I used pocket carry quite extensively for a long time, although I rarely pocket carry anymore, save for some circumstances around the home. Over time I found that I prefer to keep my gun in the same body location at all times possible, and I have used a variety of belly bands, and more recently a Phlster Enigma, to simply keep my snub revolver in that location when I need deep concealment that my primary carry gun cannot accommodate.
So, with that said, I am well acquainted with the particulars of carrying a gun in the hip pocket. My preference for this was always the small revolver as the tiny autos chambered in 380 ACP always proved less-than-ideal for reliability when carried in this mode. There are enough articles out there discussing the pros and cons of pocket carry, I will not go through all of that here. On the presumption that you want to pocket carry, I will offer you some tips on actually drawing the gun from the pocket:
The Pocket is Important
I have seen a lot of videos where guys show their new pocket gun, and they squeeze two fingers into their skinny hipster jeans, grab the grip of the gun in a pincer grip, and struggle to pull the gun out. How sound does that approach seem? Imagine trying to deploy that gun when under stress. The pocket must be cut properly to accommodate the insertion of the hand and the withdrawal of the hand with the gun. The pocket itself must be loose enough and deep enough to hold the gun/holster combination so that it does not peak out over the pocket rim and so that it is actually loose enough to facilitate a fast acquisition and draw of the gun.
The Pocket Holster is Essential
You must use a pocket holster, no exceptions. Even with a double action revolver, it is simply not safe enough to leave the gun naked in the pocket. The holster serves three important purposes in terms of pocket carry: first, it covers the trigger. Second, it keeps the gun oriented in an upright and predictable position in the pocket. Third, it actually improves concealment in the pocket as the holster breaks up the signature outline of the gun in the pocket.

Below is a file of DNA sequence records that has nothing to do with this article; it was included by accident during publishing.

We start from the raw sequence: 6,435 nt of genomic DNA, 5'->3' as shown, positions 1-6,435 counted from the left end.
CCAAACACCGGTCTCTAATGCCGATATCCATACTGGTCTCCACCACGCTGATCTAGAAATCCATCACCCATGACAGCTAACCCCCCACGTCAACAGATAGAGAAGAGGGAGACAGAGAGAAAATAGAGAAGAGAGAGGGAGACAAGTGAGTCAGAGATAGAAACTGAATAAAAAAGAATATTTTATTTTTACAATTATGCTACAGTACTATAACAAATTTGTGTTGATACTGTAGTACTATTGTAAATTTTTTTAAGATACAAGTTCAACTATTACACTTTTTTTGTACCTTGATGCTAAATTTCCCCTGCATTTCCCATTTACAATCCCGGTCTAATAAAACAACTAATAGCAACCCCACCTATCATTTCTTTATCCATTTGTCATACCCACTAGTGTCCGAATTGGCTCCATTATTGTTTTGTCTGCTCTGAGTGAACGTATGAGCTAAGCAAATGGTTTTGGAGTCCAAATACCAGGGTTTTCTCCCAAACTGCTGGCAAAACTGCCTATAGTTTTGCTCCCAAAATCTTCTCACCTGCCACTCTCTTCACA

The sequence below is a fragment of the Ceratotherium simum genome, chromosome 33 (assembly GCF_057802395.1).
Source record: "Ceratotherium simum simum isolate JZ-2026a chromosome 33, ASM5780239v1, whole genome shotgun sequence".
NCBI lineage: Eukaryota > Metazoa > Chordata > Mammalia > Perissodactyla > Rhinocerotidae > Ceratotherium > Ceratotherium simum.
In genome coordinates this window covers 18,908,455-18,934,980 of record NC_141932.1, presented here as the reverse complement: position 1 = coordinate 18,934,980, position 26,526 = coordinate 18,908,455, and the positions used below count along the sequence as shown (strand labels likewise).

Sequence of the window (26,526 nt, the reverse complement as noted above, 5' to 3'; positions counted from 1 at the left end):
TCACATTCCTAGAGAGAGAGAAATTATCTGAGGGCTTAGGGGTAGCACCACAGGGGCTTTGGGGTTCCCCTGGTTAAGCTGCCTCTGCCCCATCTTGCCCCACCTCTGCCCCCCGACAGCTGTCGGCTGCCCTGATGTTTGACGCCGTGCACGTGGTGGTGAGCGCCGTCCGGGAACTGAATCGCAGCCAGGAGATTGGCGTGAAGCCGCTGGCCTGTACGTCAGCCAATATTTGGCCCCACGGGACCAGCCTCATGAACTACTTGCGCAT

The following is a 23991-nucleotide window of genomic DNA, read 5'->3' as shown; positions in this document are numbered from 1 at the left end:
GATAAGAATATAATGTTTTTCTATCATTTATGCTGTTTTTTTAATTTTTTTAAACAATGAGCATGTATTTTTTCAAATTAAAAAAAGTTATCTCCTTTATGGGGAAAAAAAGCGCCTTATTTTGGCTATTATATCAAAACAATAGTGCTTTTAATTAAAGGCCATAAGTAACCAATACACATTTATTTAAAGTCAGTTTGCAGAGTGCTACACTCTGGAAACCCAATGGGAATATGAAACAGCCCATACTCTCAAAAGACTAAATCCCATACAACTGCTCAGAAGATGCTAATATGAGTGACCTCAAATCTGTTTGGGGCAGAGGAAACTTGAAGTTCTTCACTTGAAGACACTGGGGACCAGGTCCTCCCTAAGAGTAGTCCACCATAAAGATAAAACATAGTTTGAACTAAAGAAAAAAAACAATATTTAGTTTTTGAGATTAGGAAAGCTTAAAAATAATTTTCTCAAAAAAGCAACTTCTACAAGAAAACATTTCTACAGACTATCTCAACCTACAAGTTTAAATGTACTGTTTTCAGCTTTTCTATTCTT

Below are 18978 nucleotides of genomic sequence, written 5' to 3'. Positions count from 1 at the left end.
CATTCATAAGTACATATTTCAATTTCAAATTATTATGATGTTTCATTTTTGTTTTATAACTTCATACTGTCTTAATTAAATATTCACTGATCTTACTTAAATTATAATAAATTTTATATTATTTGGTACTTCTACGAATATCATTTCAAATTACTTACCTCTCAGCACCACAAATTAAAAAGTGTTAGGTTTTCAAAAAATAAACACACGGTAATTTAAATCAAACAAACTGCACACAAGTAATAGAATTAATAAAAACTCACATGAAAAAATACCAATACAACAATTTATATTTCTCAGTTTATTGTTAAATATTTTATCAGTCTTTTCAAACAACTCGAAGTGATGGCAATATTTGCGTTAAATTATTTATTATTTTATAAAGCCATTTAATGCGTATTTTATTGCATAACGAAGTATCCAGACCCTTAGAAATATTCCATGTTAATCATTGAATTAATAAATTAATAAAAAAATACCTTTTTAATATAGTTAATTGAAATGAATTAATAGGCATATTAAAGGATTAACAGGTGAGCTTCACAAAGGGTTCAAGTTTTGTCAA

The Claw Grip
When actually drawing the gun from the pocket you should use a claw grip so that the thumb rides over the back of the slide, or over the hammer shroud of a revolver. This makes the profile of the hand smaller and thinner so that the gun can be withdrawn from the pocket with minimal binding.
The most obvious advantage of pocket carry is that you can get a grip on the gun and nobody in the environment is the wiser as standing with your hand in your pocket is pretty natural looking. This should be the go-to strategy when employing pocket carry. With that said, you need to practice drawing the gun from a hands-up starting position as well. The draw from a grip already established will be the fastest draw from concealment possible. The draw from a hands up position will be much slower than anything possible from the waistband.
Watch a demonstration of pocket carry technique:
Watch a demonstration of first shot from pocket carry: